The Hellenic Republic’s arrogance winds you. An informant made a booking for his birthday—a party of sixteen. Because his group was larger than ten, they would be served a ‘banquet dinner’, the restaurant insisted, meaning everyone would choose from a menu that the restaurant mandated. Moreover, there would be a ‘minimum spend’ of $2000 ($125 a head), and they would have only two hours in which to enjoy themselves: their table would be needed at 9 p.m. He cancelled the booking.

In my review, I wrote that the restaurant served ‘OK and sometimes better’ simple Greek dishes in a canteen ambience. Calamari had delicate flavour but had been grilled too long, in my view. Slow-cooked pork in celery was a watery but passable stew, and the offerings overall amounted to home cooking you did when you didn’t want to cook. The wine list was very limited and expensive, I wrote, citing examples, and I pointed out that wine should never be poured into and served from metal containers. Acids—they’re in wine—and metals can react to make bad-tasting babies.

Even if the metal had been treated to render it inert, Lethlean and Dubecki should have questioned the little ‘tankards’ and ‘pitchers’ that so beguiled them. Hellenic Republic was noisy and uncomfortable. You sat on rush-woven seats with two-rung backs. Plates were not changed, so red meat went on seafood slicks. When we booked, we were told we had to sit at a communal table. We were put on one for eighteen, even though several tables for two, which we’d requested, were available throughout our entire meal.

Now, who’s got it right? After more than three decades of reviewing restaurants am I taking the job too seriously? Or, on the other hand, is it possible that the job itself has changed? Is analysis out? And, if that’s the case, why? Have the relationships between some journalists and restaurateurs, their chefs and their professional marketers brought that about? It alarms me, for instance, that in conversations I’ve had lately with ordinary eaters-out they consider me to be ‘part’ of the hospitality industry, the sector that promotes eating places.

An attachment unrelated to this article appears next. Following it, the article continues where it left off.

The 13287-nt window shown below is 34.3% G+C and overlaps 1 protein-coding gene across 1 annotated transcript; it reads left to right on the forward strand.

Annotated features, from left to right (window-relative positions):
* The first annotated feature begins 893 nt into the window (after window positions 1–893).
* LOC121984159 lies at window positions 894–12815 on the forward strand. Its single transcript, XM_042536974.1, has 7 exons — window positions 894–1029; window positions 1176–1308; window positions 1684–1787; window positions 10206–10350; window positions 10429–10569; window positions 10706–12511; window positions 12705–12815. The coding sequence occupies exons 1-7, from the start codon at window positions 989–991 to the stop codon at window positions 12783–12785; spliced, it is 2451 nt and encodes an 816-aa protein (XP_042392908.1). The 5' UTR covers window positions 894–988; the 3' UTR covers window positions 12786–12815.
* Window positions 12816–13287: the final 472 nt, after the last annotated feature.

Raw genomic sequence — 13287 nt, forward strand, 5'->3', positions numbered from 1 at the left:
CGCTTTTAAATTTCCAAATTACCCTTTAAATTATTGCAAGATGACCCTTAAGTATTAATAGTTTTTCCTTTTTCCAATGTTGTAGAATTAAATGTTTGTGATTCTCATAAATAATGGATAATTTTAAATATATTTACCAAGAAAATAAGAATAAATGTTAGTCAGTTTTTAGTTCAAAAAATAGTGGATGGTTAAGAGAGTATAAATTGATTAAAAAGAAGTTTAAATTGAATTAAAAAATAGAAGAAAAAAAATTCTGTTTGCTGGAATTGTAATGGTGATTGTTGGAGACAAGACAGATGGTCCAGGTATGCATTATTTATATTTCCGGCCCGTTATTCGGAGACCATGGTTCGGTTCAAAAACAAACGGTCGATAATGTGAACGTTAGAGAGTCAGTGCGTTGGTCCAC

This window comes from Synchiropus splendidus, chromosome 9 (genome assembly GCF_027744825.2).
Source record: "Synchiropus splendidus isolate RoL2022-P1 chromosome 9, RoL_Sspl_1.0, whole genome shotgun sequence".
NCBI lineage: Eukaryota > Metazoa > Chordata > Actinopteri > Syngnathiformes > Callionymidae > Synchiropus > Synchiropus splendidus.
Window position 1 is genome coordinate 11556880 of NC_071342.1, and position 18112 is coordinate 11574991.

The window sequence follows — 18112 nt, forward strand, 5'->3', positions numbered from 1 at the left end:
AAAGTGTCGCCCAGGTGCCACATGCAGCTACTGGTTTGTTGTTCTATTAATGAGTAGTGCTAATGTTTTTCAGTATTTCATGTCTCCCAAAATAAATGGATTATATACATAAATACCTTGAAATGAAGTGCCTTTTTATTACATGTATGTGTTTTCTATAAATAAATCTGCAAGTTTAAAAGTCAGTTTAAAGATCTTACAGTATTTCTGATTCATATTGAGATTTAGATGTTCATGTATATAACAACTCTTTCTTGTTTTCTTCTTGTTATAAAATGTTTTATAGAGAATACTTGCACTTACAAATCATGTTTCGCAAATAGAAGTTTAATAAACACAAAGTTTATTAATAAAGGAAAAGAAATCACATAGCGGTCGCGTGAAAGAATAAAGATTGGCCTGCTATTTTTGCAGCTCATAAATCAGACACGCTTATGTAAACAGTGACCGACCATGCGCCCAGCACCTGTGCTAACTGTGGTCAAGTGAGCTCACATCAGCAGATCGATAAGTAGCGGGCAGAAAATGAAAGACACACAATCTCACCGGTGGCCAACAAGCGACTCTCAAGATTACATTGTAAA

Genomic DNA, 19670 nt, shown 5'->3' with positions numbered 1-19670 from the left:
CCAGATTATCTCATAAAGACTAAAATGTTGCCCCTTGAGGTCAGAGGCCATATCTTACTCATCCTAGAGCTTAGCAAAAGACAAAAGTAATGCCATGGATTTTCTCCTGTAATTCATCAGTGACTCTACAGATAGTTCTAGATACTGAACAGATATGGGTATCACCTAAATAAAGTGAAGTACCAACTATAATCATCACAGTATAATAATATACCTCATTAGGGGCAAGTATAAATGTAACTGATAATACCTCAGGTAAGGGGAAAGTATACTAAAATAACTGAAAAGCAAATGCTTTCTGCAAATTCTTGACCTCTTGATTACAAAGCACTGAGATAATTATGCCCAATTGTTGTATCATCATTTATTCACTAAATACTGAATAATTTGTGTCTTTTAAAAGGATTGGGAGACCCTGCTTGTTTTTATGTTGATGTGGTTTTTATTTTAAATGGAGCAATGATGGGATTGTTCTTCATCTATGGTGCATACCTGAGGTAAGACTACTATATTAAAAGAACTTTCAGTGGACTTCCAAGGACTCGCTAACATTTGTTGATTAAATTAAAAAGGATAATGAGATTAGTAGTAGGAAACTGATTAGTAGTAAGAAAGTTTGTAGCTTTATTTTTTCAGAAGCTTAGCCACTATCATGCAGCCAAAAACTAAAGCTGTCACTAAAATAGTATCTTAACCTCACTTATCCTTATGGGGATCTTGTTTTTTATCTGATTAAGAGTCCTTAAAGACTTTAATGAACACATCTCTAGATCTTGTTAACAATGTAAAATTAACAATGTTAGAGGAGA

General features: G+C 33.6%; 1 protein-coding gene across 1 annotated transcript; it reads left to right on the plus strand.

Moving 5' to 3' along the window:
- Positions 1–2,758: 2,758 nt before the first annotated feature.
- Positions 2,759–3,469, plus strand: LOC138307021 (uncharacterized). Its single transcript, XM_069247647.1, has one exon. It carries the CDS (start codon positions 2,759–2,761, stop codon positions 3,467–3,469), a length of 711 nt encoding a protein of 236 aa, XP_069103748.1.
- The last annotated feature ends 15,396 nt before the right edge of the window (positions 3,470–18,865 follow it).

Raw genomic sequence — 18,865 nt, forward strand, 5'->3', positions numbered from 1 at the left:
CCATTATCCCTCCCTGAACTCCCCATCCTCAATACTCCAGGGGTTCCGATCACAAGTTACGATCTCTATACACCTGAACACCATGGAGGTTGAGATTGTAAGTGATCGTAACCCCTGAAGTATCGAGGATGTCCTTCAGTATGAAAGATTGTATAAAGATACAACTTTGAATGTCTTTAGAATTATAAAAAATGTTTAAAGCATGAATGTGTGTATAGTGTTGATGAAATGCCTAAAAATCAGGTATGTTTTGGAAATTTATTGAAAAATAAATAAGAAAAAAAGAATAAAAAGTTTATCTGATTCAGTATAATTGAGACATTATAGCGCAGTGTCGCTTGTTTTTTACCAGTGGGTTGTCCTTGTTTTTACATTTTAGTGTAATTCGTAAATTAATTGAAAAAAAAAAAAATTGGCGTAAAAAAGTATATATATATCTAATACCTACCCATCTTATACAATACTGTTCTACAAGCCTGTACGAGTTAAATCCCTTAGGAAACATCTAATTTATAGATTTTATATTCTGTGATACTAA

The work of restaurant critics impinges on what restaurants do and how they trade, yes. And, over time, on standards, of course. (I believe that until fairly recently good criticism played an important role in improving standards.) But critics work—or should work—for their readers, determining the best eating at the best price. They should give detailed explanations of how they have reached a conclusion, given a rating or a score. That’s the theory, at least.

Unfortunately, though, in recent years tens of thousands of words written by food ‘journalists’ simply promote fashionable restaurants and their owners and chefs. (The reviews I have quoted are typical and their style is ubiquitous.) The same names recur vomitously. You know them. The chefs and restaurateurs who cook at and own these places, it would be fair to say, see their venues as chic gourmand utopias, the places in which to be seen dining out. They will saddle up and ride the gift horse of promotion whatever its breed.

There are several factors that account for this relentless positivism. First, it’s far easier to gush than to criticise. Detailed analysis of a main course of suckling pig accompanied by a smear of roasted apple, caramelised eggplant and pistachio crumbs, for instance, is a challenge. This concoction, which was served to me early in 2009, was a gastro-funambulist; it teetered, a slight degree of burntness having been roasted into the apple. Was it too burnt? The best way to decide that question was to try to compare it with every other similar commercial preparation I’d eaten. I judged that it had just cleared the bar. But I couldn’t have passed it had I not had many years of experience. At least, I would have hoped that the experience that informed my judgement meant that my opinion was more valuable than a less-experienced eater’s view. And that it was only because of my gustatory experiences that I would have had the courage to say it was unsuccessful, if I had thought so.